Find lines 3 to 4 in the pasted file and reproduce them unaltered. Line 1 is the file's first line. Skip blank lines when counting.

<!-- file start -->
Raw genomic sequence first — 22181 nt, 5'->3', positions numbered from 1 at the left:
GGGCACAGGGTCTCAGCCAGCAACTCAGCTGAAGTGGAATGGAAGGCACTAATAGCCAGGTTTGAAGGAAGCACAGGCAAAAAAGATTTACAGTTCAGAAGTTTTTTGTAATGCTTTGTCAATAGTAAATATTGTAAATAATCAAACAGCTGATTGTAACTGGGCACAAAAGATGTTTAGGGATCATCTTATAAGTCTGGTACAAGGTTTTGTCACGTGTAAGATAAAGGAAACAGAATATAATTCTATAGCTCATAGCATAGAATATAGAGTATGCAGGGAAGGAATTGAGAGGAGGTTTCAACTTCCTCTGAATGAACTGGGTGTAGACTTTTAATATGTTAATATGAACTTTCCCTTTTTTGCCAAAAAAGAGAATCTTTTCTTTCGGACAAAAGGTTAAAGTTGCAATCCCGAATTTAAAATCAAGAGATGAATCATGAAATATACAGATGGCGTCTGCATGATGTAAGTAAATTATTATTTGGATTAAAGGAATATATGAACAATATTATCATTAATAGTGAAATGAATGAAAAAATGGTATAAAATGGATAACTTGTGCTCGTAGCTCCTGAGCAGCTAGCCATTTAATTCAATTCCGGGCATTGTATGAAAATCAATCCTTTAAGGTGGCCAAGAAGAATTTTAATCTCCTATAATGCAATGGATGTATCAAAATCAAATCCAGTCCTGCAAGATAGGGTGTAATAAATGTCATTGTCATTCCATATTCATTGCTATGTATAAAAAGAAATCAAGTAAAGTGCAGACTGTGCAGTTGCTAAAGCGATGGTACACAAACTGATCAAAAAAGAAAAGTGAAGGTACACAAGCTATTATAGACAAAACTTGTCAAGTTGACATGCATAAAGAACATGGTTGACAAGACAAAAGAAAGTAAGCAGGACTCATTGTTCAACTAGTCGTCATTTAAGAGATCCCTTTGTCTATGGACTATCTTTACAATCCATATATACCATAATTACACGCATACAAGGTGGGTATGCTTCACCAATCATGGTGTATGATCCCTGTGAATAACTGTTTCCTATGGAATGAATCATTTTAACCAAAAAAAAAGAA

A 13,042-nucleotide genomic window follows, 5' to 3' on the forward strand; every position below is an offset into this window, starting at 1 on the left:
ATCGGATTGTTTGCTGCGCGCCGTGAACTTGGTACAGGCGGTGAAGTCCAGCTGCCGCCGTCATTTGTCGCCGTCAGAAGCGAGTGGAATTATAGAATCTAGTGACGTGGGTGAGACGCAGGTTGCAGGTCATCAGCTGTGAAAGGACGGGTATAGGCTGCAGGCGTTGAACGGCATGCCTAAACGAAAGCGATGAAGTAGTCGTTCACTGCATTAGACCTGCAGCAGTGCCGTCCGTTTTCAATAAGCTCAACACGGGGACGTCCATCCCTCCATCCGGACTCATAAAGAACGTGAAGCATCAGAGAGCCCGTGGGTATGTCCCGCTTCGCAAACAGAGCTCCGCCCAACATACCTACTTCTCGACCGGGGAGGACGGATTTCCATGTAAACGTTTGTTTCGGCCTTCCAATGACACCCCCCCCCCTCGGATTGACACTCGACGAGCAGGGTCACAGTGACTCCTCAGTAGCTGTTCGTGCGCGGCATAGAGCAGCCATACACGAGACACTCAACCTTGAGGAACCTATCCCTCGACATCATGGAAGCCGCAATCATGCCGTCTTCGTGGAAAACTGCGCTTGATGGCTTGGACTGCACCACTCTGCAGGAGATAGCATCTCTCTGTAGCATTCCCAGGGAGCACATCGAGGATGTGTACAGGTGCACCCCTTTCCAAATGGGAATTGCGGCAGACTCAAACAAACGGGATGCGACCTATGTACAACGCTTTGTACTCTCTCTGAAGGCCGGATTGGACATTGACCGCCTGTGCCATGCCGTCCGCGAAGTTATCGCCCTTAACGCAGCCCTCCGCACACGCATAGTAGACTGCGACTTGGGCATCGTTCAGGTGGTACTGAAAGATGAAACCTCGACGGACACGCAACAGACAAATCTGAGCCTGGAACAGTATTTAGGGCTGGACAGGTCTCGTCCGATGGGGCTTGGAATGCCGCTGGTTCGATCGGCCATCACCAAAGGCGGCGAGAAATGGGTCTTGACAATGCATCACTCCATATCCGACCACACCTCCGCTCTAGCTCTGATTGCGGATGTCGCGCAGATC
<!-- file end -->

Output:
A 13,042-nucleotide genomic window follows, 5' to 3' on the forward strand; every position below is an offset into this window, starting at 1 on the left:
ATCGGATTGTTTGCTGCGCGCCGTGAACTTGGTACAGGCGGTGAAGTCCAGCTGCCGCCGTCATTTGTCGCCGTCAGAAGCGAGTGGAATTATAGAATCTAGTGACGTGGGTGAGACGCAGGTTGCAGGTCATCAGCTGTGAAAGGACGGGTATAGGCTGCAGGCGTTGAACGGCATGCCTAAACGAAAGCGATGAAGTAGTCGTTCACTGCATTAGACCTGCAGCAGTGCCGTCCGTTTTCAATAAGCTCAACACGGGGACGTCCATCCCTCCATCCGGACTCATAAAGAACGTGAAGCATCAGAGAGCCCGTGGGTATGTCCCGCTTCGCAAACAGAGCTCCGCCCAACATACCTACTTCTCGACCGGGGAGGACGGATTTCCATGTAAACGTTTGTTTCGGCCTTCCAATGACACCCCCCCCCCTCGGATTGACACTCGACGAGCAGGGTCACAGTGACTCCTCAGTAGCTGTTCGTGCGCGGCATAGAGCAGCCATACACGAGACACTCAACCTTGAGGAACCTATCCCTCGACATCATGGAAGCCGCAATCATGCCGTCTTCGTGGAAAACTGCGCTTGATGGCTTGGACTGCACCACTCTGCAGGAGATAGCATCTCTCTGTAGCATTCCCAGGGAGCACATCGAGGATGTGTACAGGTGCACCCCTTTCCAAATGGGAATTGCGGCAGACTCAAACAAACGGGATGCGACCTATGTACAACGCTTTGTACTCTCTCTGAAGGCCGGATTGGACATTGACCGCCTGTGCCATGCCGTCCGCGAAGTTATCGCCCTTAACGCAGCCCTCCGCACACGCATAGTAGACTGCGACTTGGGCATCGTTCAGGTGGTACTGAAAGATGAAACCTCGACGGACACGCAACAGACAAATCTGAGCCTGGAACAGTATTTAGGGCTGGACAGGTCTCGTCCGATGGGGCTTGGAATGCCGCTGGTTCGATCGGCCATCACCAAAGGCGGCGAGAAATGGGTCTTGACAATGCATCACTCCATATCCGACCACACCTCCGCTCTAGCTCTGATTGCGGATGTCGCGCAGATC